World Library  
Flag as Inappropriate
Email this Article

Cinema of Bhutan

Article Id: WHEBN0045223626
Reproduction Date:

Title: Cinema of Bhutan  
Author: World Heritage Encyclopedia
Language: English
Subject: Culture of Bhutan, Cinema by country, Ap Bokto, Media of Bhutan, Bhutanese art
Collection: Cinema by Country, Cinema of Bhutan
Publisher: World Heritage Encyclopedia
Publication
Date:
 

Cinema of Bhutan

The cinema of Bhutan is a small[1] but currently emerging industry,[2] dating back from the mid 1990s.[1] It has been supported by government officials and different businesses since then.[3]

The country's film industry is highly influenced by neighboring India's Bollywood, with most Bhutanese films being adaptations of Indian ones or based on the Bollywood format.[1] Recently, however, there have been calls by local filmmakers for a tilt towards originality in Bhutanese cinema. Many films have now started to blend Indian cinema with local Buddhist teachings and traditions, and Bollywood films are now rarely seen in Bhutanese cinema halls after more than a decade of domination.[1][2] Storytelling based on Buddhist oral history and supernatural beliefs are increasingly influencing Bhutanese cinematic structure.[4] In 2003, Travellers and Magicians was the first feature film to be entirely shot within Bhutan. As of 2011, Bhutan's film industry produces an average of thirty films a year.[3]

By 2012, Thimpu had six cinema halls.[5]

See also

References

  1. ^ a b c d Stancati, Margherita (23 May 2011). "Does Bhutan Love Bollywood Too Much?". The Wall Street Journal. Retrieved 27 January 2015. 
  2. ^ a b "Mountains, makeshift cinemas: Bhutan's battle to make movies". Egypt Independent. 31 December 2014. Retrieved 27 January 2015.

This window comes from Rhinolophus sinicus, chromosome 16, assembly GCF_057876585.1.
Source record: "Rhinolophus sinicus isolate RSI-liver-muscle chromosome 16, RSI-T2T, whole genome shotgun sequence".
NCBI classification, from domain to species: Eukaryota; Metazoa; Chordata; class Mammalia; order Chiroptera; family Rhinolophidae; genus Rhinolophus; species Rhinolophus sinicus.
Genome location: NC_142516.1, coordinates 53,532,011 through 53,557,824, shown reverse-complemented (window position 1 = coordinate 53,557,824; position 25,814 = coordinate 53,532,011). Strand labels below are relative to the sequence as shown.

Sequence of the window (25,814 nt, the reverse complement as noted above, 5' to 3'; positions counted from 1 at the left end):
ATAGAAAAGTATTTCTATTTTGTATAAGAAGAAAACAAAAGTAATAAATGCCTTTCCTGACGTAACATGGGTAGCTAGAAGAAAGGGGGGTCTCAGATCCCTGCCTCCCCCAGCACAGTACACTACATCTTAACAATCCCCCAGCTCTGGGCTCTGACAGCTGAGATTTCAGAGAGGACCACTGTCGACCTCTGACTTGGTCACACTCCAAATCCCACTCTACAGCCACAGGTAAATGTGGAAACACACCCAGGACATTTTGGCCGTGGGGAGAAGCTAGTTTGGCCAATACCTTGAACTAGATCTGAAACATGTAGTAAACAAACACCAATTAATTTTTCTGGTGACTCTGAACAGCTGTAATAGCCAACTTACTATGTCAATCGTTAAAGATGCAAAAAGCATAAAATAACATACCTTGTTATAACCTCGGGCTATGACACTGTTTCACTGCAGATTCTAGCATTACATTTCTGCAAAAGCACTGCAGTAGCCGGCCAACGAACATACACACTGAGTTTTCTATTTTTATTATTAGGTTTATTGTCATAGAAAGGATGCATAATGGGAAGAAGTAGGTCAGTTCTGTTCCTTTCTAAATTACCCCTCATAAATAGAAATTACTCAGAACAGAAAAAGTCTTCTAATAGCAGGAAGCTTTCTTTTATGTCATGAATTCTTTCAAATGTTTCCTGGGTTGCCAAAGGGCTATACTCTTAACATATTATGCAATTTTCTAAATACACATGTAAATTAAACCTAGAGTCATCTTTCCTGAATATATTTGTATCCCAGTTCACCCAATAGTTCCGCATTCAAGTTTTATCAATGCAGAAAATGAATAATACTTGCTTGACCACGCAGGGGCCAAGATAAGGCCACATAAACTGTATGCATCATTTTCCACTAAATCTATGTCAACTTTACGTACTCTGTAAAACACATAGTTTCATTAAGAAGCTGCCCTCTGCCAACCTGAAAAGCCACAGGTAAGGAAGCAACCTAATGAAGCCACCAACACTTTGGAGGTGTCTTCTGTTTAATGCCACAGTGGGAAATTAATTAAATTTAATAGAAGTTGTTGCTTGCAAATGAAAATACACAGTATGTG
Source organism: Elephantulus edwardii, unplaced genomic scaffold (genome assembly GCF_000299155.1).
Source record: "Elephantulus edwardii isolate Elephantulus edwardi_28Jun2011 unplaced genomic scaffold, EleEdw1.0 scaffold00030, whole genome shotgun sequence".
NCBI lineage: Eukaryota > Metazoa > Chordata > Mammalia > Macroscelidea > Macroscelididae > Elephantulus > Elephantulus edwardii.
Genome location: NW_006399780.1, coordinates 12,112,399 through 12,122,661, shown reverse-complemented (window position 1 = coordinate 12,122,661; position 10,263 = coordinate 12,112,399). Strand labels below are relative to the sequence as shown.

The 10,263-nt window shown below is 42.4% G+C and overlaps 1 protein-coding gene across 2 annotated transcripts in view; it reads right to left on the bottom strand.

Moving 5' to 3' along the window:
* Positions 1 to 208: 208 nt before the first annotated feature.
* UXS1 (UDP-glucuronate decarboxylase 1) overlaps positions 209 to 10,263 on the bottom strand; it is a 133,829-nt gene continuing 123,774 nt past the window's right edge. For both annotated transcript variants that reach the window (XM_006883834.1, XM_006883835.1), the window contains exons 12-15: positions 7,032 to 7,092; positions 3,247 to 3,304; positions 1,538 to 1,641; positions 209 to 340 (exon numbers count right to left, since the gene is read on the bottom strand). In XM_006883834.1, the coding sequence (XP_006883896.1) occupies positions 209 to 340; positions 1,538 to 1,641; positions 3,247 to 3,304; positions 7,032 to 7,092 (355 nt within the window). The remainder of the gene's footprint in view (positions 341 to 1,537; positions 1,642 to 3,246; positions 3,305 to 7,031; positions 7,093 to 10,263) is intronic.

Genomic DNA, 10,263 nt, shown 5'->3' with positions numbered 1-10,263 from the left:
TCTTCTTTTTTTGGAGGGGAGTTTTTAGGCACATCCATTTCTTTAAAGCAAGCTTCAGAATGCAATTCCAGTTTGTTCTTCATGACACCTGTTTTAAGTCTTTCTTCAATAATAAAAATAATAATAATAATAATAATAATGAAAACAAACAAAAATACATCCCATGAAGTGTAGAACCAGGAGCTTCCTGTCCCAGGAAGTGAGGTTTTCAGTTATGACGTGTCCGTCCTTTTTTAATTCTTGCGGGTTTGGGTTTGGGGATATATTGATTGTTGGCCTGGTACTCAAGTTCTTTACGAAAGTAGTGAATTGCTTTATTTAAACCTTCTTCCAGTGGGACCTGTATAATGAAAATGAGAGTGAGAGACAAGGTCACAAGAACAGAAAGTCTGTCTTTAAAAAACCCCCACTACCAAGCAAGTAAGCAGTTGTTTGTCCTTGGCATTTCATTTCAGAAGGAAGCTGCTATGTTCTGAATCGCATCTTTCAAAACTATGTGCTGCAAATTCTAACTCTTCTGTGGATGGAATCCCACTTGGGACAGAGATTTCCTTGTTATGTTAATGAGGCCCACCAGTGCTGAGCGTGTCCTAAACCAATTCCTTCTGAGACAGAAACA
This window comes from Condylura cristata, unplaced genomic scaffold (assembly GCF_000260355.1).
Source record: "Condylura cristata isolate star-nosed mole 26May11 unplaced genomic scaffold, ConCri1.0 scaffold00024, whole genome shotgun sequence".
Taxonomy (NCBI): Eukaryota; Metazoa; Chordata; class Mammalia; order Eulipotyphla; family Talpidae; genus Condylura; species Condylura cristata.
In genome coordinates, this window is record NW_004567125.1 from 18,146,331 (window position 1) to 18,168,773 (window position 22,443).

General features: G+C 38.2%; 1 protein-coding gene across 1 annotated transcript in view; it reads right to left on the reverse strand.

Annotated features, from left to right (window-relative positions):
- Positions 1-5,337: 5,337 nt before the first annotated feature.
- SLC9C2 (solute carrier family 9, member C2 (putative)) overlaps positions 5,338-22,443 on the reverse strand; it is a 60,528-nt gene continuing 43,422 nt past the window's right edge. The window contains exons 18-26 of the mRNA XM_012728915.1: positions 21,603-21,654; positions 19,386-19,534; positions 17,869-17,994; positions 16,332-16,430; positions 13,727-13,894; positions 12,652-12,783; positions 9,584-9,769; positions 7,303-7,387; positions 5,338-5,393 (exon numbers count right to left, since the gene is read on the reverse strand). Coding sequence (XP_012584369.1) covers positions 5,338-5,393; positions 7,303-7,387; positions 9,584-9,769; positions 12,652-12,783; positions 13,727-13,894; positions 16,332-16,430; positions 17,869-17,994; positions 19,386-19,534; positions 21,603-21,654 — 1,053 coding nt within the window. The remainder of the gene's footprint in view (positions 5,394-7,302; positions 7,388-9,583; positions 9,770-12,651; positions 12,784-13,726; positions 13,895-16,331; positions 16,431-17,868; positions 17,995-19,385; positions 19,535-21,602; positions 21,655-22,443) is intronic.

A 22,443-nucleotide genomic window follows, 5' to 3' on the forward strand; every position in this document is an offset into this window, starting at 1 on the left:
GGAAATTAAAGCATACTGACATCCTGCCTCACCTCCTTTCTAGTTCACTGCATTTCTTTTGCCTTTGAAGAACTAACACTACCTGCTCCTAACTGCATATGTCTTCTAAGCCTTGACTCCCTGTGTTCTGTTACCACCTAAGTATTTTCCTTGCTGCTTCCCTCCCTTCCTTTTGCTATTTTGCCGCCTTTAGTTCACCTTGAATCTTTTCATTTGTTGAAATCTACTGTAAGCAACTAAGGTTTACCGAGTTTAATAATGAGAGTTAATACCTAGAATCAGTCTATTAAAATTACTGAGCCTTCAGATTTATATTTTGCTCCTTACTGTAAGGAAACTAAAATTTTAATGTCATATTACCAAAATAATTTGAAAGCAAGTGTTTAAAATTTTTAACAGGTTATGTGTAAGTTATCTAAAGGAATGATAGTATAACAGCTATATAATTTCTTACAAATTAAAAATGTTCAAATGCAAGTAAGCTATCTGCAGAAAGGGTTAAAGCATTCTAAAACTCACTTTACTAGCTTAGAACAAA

3. ^ a b "Bhutan film industry - report December 2011" (PDF). Bhutan Film Industry. 29 December 2011. Retrieved 27 January 2015. 
  4. ^ Chaudhuri, Shohini; Clayton, Sue (2012). "Storytelling in Bhutanese cinema: Research context and case study of a film in development". Journal of Screenwriting 3 (2): 197–204. 
  5. ^ Two new cinema halls in Thimphu - BBS
This article was sourced from Creative Commons Attribution-ShareAlike License; additional terms may apply. World Heritage Encyclopedia content is assembled from numerous content providers, Open Access Publishing, and in compliance with The Fair Access to Science and Technology Research Act (FASTR), Wikimedia Foundation, Inc., Public Library of Science, The Encyclopedia of Life, Open Book Publishers (OBP), PubMed, U.S. National Library of Medicine, National Center for Biotechnology Information, U.S. National Library of Medicine, National Institutes of Health (NIH), U.S. Department of Health & Human Services, and USA.gov, which sources content from all federal, state, local, tribal, and territorial government publication portals (.gov, .mil, .edu). Funding for USA.gov and content contributors is made possible from the U.S. Congress, E-Government Act of 2002.
 
Crowd sourced content that is contributed to World Heritage Encyclopedia is peer reviewed and edited by our editorial staff to ensure quality scholarly research articles.
 
By using this site, you agree to the Terms of Use and Privacy Policy. World Heritage Encyclopedia™ is a registered trademark of the World Public Library Association, a non-profit organization.
 



Copyright © World Library Foundation. All rights reserved. eBooks from World eBook Library are sponsored by the World Library Foundation,
a 501c(4) Member's Support Non-Profit Organization, and is NOT affiliated with any governmental agency or department.